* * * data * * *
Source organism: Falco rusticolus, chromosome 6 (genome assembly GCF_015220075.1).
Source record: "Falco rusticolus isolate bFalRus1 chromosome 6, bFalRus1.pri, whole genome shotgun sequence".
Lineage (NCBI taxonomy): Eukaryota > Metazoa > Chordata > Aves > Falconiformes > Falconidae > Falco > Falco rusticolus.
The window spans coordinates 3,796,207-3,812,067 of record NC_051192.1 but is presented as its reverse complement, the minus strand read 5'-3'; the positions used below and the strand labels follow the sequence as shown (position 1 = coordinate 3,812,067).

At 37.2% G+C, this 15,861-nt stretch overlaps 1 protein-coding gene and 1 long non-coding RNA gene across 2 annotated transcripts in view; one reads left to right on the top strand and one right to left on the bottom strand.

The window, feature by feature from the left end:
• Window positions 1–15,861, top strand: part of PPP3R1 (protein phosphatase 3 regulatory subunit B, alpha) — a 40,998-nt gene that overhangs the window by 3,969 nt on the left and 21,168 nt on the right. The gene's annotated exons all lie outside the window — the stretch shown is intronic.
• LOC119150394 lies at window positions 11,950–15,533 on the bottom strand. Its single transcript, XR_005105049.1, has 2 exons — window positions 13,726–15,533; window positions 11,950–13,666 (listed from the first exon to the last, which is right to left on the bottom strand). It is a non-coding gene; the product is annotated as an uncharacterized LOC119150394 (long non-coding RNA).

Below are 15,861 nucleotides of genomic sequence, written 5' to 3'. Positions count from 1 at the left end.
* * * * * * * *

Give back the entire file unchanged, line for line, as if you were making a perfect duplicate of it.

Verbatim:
Source organism: Falco rusticolus, chromosome 6 (genome assembly GCF_015220075.1).
Source record: "Falco rusticolus isolate bFalRus1 chromosome 6, bFalRus1.pri, whole genome shotgun sequence".
Lineage (NCBI taxonomy): Eukaryota > Metazoa > Chordata > Aves > Falconiformes > Falconidae > Falco > Falco rusticolus.
The window spans coordinates 3,796,207-3,812,067 of record NC_051192.1 but is presented as its reverse complement, the minus strand read 5'-3'; the positions used below and the strand labels follow the sequence as shown (position 1 = coordinate 3,812,067).

At 37.2% G+C, this 15,861-nt stretch overlaps 1 protein-coding gene and 1 long non-coding RNA gene across 2 annotated transcripts in view; one reads left to right on the top strand and one right to left on the bottom strand.

The window, feature by feature from the left end:
• Window positions 1–15,861, top strand: part of PPP3R1 (protein phosphatase 3 regulatory subunit B, alpha) — a 40,998-nt gene that overhangs the window by 3,969 nt on the left and 21,168 nt on the right. The gene's annotated exons all lie outside the window — the stretch shown is intronic.
• LOC119150394 lies at window positions 11,950–15,533 on the bottom strand. Its single transcript, XR_005105049.1, has 2 exons — window positions 13,726–15,533; window positions 11,950–13,666 (listed from the first exon to the last, which is right to left on the bottom strand). It is a non-coding gene; the product is annotated as an uncharacterized LOC119150394 (long non-coding RNA).

Below are 15,861 nucleotides of genomic sequence, written 5' to 3'. Positions count from 1 at the left end.